Slavery and African Born Slaves
Sank Critical Review Sank is a movie about, above all else, the unification and spiritual oneness of all African peoples no matter where they are in the world and no matter what oppression they face. To develop this theme, the movie takes us through the lives of several Africans that were taken from their homes and enslaved.
It stars a young woman, Mona, who knows very little of her identity as an African at first, but is transformed into a slave named Shoal who works on a plantation where she gains first hand knowledge of the struggles of her people.She meets slaves who are African born and who fight to rebel in order to resist the temptation to assimilate and forget their true, singular identity as Africans. In the beginning, the main character Mona was seemingly apathetic and ignorant toward her heritage. She was disrespectfully taking obscene pictures in a fortress that had been a part Of the slave trafficking out of Africa during the Atlantic slave trade. After wandering into the fortress’ dungeon, she is transformed into an American born slave on a plantation in the southern united States.The movie takes us wrought her trials as a slave as well as developing the hardships and oppression suffered by several African born slaves on the same plantation. The movie illustrates the many individual niches of the slaves who interact to create a troubled community that supports each other through cooperation, but which also is being torn apart.
While there are a couple of slaves that are close to the masters called “head slaves”, most perform roles as midwives or are the leaders of rebellions against the masters.One mixed race slave is even a devout member of the Christian church under the exclusive control of white minister who encourages the slave to try and instill the Christian faith in his peers. One goal achieved by the movie in showing the slaves in their specific roles in the community is to demonstrate the struggle to stay united under one identity, African, in order to survive their oppressive masters. At several points in the movie they come together even under the threat of the whip or even death.On one specific occasion, they rally to help a midwife deliver a baby from a dead woman who had been flogged to death by one of the head slaves. Another example of their unification even against there own mind is that they secretly unite with other slaves from other plantations to find a way to get them all freed, but cannot bring certain slaves for fear of word getting back to their masters. Shoal is transformed by her first person experiences as a slave.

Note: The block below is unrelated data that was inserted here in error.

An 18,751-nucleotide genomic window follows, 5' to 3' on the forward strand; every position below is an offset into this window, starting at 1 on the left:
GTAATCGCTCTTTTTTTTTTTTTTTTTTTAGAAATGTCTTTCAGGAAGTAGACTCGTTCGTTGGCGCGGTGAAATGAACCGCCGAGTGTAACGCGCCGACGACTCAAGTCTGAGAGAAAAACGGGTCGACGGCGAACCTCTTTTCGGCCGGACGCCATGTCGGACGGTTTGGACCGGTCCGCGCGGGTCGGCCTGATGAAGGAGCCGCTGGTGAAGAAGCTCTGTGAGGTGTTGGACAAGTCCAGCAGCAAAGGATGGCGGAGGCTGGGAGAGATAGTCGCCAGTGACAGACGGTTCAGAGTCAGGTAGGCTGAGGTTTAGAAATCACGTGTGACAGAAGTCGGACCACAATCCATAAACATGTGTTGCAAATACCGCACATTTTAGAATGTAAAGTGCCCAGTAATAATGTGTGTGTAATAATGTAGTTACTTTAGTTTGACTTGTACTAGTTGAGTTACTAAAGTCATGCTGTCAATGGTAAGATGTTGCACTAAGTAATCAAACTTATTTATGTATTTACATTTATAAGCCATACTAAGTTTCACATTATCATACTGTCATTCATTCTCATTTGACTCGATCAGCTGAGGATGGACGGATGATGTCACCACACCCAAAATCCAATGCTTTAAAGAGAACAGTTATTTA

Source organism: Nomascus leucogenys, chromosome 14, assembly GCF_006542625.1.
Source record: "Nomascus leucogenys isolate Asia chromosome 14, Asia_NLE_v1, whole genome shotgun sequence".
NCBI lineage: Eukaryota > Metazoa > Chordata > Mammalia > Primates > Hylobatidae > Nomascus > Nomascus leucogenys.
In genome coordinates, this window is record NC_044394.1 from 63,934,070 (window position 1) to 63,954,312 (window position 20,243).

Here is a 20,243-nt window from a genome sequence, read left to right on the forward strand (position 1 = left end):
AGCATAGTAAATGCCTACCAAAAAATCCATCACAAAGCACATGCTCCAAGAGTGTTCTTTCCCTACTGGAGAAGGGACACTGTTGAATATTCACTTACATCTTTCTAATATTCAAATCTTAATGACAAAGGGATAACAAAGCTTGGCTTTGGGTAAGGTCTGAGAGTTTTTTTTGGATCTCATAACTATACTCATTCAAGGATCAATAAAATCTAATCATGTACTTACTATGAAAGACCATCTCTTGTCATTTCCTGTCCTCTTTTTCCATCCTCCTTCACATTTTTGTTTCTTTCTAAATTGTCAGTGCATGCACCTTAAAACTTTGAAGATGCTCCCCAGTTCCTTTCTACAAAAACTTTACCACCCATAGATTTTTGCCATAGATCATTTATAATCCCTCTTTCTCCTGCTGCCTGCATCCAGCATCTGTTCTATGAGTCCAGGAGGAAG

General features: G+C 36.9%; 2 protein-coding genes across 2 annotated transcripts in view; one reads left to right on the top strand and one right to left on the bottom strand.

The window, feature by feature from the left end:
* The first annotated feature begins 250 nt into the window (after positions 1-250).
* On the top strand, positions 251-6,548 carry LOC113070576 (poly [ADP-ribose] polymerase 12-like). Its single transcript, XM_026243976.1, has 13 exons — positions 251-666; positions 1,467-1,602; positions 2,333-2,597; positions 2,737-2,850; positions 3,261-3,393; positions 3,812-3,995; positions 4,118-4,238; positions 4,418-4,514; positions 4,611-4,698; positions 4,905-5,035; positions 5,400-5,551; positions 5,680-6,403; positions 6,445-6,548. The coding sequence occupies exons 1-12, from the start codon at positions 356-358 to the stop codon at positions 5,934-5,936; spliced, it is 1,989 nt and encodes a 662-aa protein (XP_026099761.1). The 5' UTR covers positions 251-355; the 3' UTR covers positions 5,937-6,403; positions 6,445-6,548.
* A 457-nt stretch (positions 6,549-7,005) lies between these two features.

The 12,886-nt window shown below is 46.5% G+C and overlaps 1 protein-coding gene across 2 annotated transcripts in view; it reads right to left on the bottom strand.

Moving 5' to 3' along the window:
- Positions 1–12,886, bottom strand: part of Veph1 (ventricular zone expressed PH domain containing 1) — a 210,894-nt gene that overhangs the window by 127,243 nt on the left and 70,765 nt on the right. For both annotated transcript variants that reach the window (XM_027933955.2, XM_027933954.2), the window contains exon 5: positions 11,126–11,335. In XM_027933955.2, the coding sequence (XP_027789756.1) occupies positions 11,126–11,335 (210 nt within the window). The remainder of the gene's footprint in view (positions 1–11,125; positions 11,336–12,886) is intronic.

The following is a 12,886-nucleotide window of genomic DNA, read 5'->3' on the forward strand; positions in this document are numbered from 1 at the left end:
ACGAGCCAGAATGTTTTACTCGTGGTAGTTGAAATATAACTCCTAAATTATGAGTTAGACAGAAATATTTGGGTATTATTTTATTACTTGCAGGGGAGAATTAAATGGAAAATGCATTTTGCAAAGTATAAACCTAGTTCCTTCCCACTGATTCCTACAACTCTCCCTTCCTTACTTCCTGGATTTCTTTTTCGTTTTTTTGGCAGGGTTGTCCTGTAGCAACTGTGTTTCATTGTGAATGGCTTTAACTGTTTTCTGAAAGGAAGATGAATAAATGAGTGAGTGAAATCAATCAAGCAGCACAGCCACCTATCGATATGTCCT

She begins to understand that to be African is a true and unifying identity, and no matter where or in what point in time they are, all Africans are connected through a single identity.She begins to think far more spiritually; toward the end of the movie she even speaks of flying over the ocean back to Africa to be with her people. She begins to think of herself as a less tangible being, more a spirit or energy in which she is entrapped by her body, which is entrapped by the slave owners. Moreover, by thinking of herself in this way she realizes she can never really be trapped, her spirit and soul are always free, she is in some way liberated by her realization that she is a separate entity from her body and her true self can never really be enslaved.Nun and Shannon are the two main people who help her develop this way of thinking. Because Shoal was a slave born in the United States and avian never actually lived in Africa, she is void of the unified and intangible way of thinking many of the other slaves were ingrained with during their time in Africa. Also, She is sheltered from the African born slaves for much of her life because she was made to work in the house, however as she befriends the slaves that work in the field she slowly learns more and more about her heritage.